The Limits of Third-Generation Jihad

The attacks that took place in Copenhagen this weekend and in Paris last month were typical of the latest generation of jihadis: They targeted Europe, which the terrorists see as the soft underbelly of the West, and relied on killers recruited among marginalized youths of Middle Eastern or North African descent but raised in Europe.

This new wave was born of the shortcomings of two earlier waves of jihadism. The first one emerged in Afghanistan in the 1980s, and over the following decade spawned offshoots in Algeria, Egypt, Bosnia and Chechnya, all intent on toppling various pro-Western regimes. They largely failed, however, because they proved unable to mobilize Muslim masses under their banner.

Partly as a result came a second generation of jihad: Spearheaded by Al Qaeda, this one targeted the United States, in the hope that taking down the Great Satan would better galvanize Muslims. Al Qaeda and its proxies attacked America head-on, striking it on 9/11, of course, and then striving to get American forces in Iraq mired in a modern-day Vietnam War.

Various groups also struck in Bali, Madrid and London. But again no Muslim mass mobilization ensued. If anything, these attacks only strengthened the West’s resolve to support authoritarian regimes as bulwarks against Al Qaeda. Outrage over 9/11 enabled President George W. Bush to garner wide support and vast funds for his “war on terror,” which over the past decade has considerably weakened Al Qaeda.

As early as December 2004, the Syrian-born, Spanish-naturalized thinker Mustafa Setmariam Nasar (nom de guerre: Abu Musab al-Suri), a former public relations man for Osama bin Laden, diagnosed the limitations of Al Qaeda’s approach and prophesied its downfall. He developed a new model for modern jihad.

The main target of his war would no longer be America, but Europe, which was closer and weaker, and a potentially fertile recruiting ground thanks to millions of Muslim residents, immigrants or recent converts, many of them poorly integrated. Suri also shunned Al Qaeda’s top-down, pyramid-like organizational structure, favoring a bottom-up system. Instead of dispatching international fighters with specific instructions for one-off operations against spectacular targets, Suri encouraged intense indoctrination and wide-ranging military training for recruits, the better to prepare them to act semi-independently on their home turf. Their autonomy has resulted in cheap but unsettling attacks that are difficult for state surveillance and intelligence services to anticipate, track and prevent.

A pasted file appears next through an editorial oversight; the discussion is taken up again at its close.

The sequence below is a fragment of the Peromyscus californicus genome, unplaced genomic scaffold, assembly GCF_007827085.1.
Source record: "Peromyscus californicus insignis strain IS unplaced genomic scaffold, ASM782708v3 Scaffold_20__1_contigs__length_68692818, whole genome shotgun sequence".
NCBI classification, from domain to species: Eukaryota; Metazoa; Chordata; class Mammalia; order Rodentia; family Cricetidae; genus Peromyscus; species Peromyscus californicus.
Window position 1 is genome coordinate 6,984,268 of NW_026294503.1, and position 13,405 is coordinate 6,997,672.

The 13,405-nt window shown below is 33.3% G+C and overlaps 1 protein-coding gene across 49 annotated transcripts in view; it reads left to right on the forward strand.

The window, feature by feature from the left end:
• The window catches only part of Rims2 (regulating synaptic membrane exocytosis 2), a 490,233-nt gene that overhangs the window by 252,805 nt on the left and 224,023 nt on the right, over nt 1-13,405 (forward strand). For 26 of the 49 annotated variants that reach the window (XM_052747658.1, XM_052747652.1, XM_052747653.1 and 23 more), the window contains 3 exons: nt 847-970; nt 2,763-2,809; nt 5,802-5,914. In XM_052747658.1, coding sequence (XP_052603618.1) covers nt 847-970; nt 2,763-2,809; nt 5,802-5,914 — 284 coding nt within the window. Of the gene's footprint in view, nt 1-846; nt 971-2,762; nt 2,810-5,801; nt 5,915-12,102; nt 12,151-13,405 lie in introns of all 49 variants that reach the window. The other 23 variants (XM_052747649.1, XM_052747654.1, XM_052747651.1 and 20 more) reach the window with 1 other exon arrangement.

Suri’s main objective being to widen cultural gaps within the West, especially between Muslims and the mainstream majority, he favored three targets: Jews, anti-Islamist liberal intellectuals and Muslims he considered to be apostates because, say, they joined the police or the military. In 2012, Mohammed Merah killed French soldiers he took to be of North African origin, as well as students and a teacher in a Jewish school. Two years later, Mehdi Nemmouche attacked the Jewish museum in Brussels. The victims of last month’s attacks in Paris were journalists at Charlie Hebdo, which had published offensive cartoons of the Prophet Muhammad; shoppers at a kosher supermarket; and a police officer of Algerian origin. In Copenhagen this weekend, one attack targeted a group gathered to discuss issues of freedom of speech; the other took place outside a synagogue.

Suri published his theory in December 2004, while in hiding in Pakistan and soon before he was captured by American troops and handed over to the Assad regime under Washington’s rendition program. (His present whereabouts are unknown.) It became widely available — I translated some excerpts of his writings in my 2008 book “Beyond Terror and Martyrdom” — but was deemed irrelevant by many analysts, who were announcing that Al Qaeda’s difficulties meant the end of jihadism and then foresaw in the Arab Spring of 2011 the advent of Western-style democracy in the Middle East.

In fact, the chaos resulting from these events — notably unrest in Syria, Suri’s homeland — created the material conditions for the implementation of Suri’s theory. The third generation of jihad now has a battlefield: The territory in Iraq and Syria under the control of the Salafist group known as the Islamic State is just a few hours and a low-cost flight away from Paris, Brussels or London, and the would-be jihadists who travel there to fight can then readily be sent back to their native countries in Europe. That experience perfects the indoctrination many have undergone through social media, including a kind of religious phishing that bypasses recruiting in radical mosques, which are often under police surveillance.

Yet the apparent strength of this 3-G jihad belies its very weakness. Every day, its supporters post online thousands of revealing messages and videos, giving away much more useful information about themselves than was known about Al Qaeda after 9/11. Their freedom of action has encouraged acts of extreme cruelty, which risks provoking a backlash (consider, for example, the Jordanian government’s reaction to the execution of one of its pilots) and alienating potential recruits.

By gathering en masse throughout France on Jan. 11, several million French people reasserted the cornerstone values of the republic, including both secularism and Muslims’ rightful place in French society. Both an act of defiance and a gesture to ward off interconfessional strife — the trap laid out by Suri — the rally was a harbinger that this third generation of jihadism may fare no better than its predecessors.

Gilles Kepel is a professor of political science at Sciences Po and the author, most recently, of Passion Française. This essay was translated by The New York Times from the French.

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